Last Updated: 15 May 2021
Here’s FT Alphaville’s take on the story, according to which a move to stricter capital standards for banks will now include a “transition period” of 10-20 years. That’s forever by politicians’ standards and quite a long time even for public officials.
By having the long-awaited Basel changes to capital rules punted into the long grass, banks will be under much less immediate pressure to raise capital, the thinking clearly goes.
When combined with the multiple government support programmes for banks and the relaxation of US accounting rules that was approved in April, it’s not hard to see why this sector has been one of the best-performing areas of the equity market this year.
Here’s the NAV history (in euros) of the db x-trackers DJ Stoxx 600 Banks ETF from the end of 2008. The fund’s NAV nearly tripled from its March lows, although the share prices of the fund’s constituent banks have recently fallen back from their highs, today’s boost notwithstanding.
Longer-term, can regulatory forbearance like this help the banking sector to recover, or are regulators and politicians making a mistake by turning a blind eye to bad debt problems and hoping that banks can grow themselves out of a hole?
According to John Makin’s 2008 study of Japan’s lost decade for the American Enterprise Institute, it was precisely “a lack of transparency in the balance sheets of Japanese banks and a passive approach by the Japanese government to restructuring those balance sheets [that] contributed substantially to the prolonged period of economic stagnation.”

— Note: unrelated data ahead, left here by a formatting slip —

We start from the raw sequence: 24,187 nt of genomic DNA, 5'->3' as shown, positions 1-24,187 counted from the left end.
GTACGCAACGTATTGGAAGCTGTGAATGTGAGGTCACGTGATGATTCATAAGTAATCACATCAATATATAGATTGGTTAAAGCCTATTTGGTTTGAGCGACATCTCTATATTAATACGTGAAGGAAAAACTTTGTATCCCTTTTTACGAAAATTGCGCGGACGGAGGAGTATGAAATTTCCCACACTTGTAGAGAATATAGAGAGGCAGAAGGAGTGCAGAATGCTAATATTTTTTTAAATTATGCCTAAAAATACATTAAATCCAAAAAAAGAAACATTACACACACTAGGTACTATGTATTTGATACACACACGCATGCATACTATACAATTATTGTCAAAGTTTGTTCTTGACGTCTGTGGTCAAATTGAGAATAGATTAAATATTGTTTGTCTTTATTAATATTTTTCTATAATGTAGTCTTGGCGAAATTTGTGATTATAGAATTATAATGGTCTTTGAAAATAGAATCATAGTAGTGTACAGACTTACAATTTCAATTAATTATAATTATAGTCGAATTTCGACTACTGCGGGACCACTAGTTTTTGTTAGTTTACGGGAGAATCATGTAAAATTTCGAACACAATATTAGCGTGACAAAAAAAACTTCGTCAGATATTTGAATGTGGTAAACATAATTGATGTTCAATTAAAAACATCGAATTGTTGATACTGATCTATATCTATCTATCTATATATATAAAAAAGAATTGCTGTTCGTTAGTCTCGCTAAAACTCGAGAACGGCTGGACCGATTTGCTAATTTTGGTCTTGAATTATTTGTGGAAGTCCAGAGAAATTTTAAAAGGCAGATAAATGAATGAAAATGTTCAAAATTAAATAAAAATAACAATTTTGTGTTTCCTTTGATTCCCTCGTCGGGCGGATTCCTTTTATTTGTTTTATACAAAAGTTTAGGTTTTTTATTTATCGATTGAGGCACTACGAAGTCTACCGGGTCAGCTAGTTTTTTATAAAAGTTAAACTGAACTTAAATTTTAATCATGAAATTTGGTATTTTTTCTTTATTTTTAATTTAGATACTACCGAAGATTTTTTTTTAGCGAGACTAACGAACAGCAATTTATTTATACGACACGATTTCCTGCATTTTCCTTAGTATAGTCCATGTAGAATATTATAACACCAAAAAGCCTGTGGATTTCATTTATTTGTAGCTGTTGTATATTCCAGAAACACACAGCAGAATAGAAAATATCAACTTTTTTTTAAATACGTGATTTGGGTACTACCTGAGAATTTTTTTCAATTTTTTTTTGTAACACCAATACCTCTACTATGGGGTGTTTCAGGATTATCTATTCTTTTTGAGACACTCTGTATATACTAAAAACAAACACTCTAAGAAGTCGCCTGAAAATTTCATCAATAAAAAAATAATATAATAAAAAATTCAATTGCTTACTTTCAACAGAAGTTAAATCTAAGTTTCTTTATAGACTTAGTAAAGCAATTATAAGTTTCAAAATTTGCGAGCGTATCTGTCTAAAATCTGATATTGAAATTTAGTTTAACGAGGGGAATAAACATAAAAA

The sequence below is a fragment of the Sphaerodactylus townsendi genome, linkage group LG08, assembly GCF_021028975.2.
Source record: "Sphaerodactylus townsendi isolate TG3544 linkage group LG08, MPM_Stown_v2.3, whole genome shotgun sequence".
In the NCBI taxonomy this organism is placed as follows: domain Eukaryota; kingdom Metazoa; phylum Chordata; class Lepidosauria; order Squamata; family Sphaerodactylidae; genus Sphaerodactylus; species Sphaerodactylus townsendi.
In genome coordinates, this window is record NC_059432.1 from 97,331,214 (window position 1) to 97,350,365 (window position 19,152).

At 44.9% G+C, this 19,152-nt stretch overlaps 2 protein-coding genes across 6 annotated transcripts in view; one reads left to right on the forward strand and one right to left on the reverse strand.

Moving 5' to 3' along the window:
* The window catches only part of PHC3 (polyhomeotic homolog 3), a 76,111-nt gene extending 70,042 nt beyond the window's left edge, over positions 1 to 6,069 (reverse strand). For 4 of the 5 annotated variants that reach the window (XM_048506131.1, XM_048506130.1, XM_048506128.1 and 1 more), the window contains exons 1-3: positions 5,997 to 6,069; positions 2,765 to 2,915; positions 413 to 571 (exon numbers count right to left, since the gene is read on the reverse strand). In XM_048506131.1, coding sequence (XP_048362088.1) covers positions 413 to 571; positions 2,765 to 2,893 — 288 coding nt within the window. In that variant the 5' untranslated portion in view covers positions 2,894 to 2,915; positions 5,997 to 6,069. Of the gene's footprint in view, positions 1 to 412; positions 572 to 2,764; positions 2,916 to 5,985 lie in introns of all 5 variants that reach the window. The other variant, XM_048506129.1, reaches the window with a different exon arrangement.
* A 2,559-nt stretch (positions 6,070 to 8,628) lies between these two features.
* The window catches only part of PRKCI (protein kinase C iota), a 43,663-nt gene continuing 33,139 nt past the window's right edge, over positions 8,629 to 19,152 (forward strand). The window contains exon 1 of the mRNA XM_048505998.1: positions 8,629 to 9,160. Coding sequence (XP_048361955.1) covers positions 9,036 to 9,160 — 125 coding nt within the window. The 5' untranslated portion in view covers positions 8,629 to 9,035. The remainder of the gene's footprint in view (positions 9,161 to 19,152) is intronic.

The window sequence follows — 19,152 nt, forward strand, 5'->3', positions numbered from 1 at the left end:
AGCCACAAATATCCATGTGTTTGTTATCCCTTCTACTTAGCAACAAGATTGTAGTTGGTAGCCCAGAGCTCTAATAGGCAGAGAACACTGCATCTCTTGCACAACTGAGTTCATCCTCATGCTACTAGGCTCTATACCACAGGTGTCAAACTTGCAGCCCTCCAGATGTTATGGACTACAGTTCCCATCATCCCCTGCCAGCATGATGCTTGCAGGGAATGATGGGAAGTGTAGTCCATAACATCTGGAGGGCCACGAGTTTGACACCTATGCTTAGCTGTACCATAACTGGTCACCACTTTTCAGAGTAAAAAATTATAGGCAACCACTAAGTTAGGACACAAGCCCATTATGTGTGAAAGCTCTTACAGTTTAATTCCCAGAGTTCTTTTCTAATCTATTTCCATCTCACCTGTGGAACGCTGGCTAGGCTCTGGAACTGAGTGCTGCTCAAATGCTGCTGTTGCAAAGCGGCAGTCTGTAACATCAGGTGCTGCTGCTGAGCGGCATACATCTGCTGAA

Christopher Wood, equity strategist for CLSA in Hong Kong, drew out more similarities between the current US economic situation and that in 1990s Japan in a recent Wall Street Journal article. “With the US government stepping in to keep markets from clearing, today’s US economy in many ways resembles the post-bubble Japanese economy. Ultra-loose monetary policy and low demand for credit, combined with high unemployment and consumer deleveraging, could lead to a prolonged slump.”
While Wood then goes on in his article to predict an asset price bubble in emerging Asian stock markets, if he is correct in his comparison between post-bubble Japan and the current post-credit crunch Western economies then the implications for US (and UK) equities are presumably much bleaker.
True, the US and UK stock markets post-2007 have followed a different trajectory to that of Japan post-1989 – Japan’s Nikkei average fell for three successive years in 1990, 1991 and 1992, whereas 2009 has seen a sharp recovery in most Western equity markets after a traumatic 2008.
But if today’s news on a likely loosening of capital requirements for banks is indeed a sign that we are following in Japan’s footsteps, then 2010 may well be a much tougher year for equity investors.